I must also reflect on those days as I was strolling up the narrow alleyways of the pretty town of Spitz to join my colleagues – more than much too late – and many other participants of the literature festival to enjoy lunch at Schloss Spitz. I walk past a chewing gum machine, the tooth of time has gnawed away at the outer material, traces of scratches and weathering are visible, but the pale orange of the paint is still easily recognizable. Whether it has been standing here since the 1990s or not, we don’t know... After a little too much discussion about smartphone and e-readers and artificial intelligence yesterday evening, (and yes, I also asked the pupils: “Do you read books on e-readers or analogue?”), I sense the triumphal thought flash across my mind: “Plenty of things have also not changed.” Some things stay the same. At least there are not many visible signs of technocracy in the narrow alleys of Spitz, and I’m pleased about that. The shoe shop is next to the watch shop and, for decades, the signs reveal the same ornate writing, and no traces of “Amazon” and “Google” here. Indeed, I was attracted by the chewing gum machine and my own sense of nostalgia. I haven’t even mentioned the dozen or so smaller and larger cultivated vineyards that complete the entire tableau and let you sense a strange calm, which spreads across your chest, and as a city-dweller you treat yourself to this far too infrequently. I am gently lulled by this atmosphere; the mist has descended but doesn’t make me sad, and the dew, which lasts until midday, doesn’t disturb me in the least. The “Loch Ness Weather”, which encompasses Spitz and the literature festival since yesterday, and yet still doesn’t spoil the atmosphere for us, is just fitting for the time of year, as the driver explained to me when he drove me this morning to the school in Melk. After all, the entire summer and autumn were “unusually warm”.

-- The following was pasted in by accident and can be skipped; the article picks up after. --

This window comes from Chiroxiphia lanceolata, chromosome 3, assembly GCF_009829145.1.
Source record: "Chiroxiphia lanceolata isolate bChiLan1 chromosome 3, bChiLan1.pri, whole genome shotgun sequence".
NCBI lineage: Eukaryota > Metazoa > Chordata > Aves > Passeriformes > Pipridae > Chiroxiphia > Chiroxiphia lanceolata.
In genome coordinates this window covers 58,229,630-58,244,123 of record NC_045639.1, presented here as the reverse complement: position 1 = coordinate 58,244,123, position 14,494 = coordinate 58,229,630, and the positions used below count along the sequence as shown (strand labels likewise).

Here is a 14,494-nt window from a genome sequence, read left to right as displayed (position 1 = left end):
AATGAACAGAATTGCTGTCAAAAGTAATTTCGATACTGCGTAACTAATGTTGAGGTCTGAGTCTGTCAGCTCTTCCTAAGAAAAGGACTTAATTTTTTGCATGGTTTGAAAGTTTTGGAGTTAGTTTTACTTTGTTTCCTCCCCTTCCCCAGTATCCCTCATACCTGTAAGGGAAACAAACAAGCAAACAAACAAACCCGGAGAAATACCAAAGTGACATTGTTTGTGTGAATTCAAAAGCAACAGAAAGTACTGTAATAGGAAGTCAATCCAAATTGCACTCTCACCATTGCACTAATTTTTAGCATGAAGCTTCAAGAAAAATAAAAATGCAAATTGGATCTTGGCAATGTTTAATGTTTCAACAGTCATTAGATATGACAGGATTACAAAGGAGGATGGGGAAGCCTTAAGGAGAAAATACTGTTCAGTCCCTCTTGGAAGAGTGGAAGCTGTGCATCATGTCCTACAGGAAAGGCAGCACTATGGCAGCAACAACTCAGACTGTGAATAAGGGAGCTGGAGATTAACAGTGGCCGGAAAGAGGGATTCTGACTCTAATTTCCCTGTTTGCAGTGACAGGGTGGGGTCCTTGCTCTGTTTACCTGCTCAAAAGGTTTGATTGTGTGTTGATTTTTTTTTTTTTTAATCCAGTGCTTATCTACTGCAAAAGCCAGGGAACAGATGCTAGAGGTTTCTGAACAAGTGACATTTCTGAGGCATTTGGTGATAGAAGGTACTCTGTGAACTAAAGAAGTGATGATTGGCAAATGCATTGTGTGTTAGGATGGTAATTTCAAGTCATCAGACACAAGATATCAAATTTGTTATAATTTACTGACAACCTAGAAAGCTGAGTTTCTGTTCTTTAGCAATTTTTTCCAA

The day draws to a close with a reading by Vea Kaiser, one of Austria’s most renowned writers, thanks a few years ago to her debut novel “Blasmusikpop – oder Wie die Wissenschaft in die Berge kam”. In no time, Vea Kaiser mutated to a shooting star of German-speaking literature. This evening the focus is also on mutations, as the writer explains to us, while she introduces her musical accompanists, two likeable young men. The band “Sain Mus” has made its mission “working according to Darwinist principles”. If the audience hasn’t responded well a few times, no song is kept in the repertoire. Their joint rehearsals constantly make a good job of sifting out the numbers that deserved to be worked on more, and those that don’t. Vea Kaiser’s life and work also seem to have undergone profound transformations just recently: she proudly tells us that she has just got married and about a film version of her debut novel that will also be released soon. She reveals snippets of her latest novel which should be published next year. As my eyes grow tired, I let myself be transported a little by what to me seems very powerful music of the duo “Sain Mus”; it sounds a bit like the landscape around Spitz, which has an effect on me: peaceful, rustic and somewhere you can always hear the leisurely flow of a small stream or the River Danube. Towards the end of the programme, however, the duo sends us home with a sound slightly resembling the “Mission Impossible” soundtrack, and I enjoy this no less. I needed the energy boost to look ahead with curiosity to the upcoming finale of the Literature Days.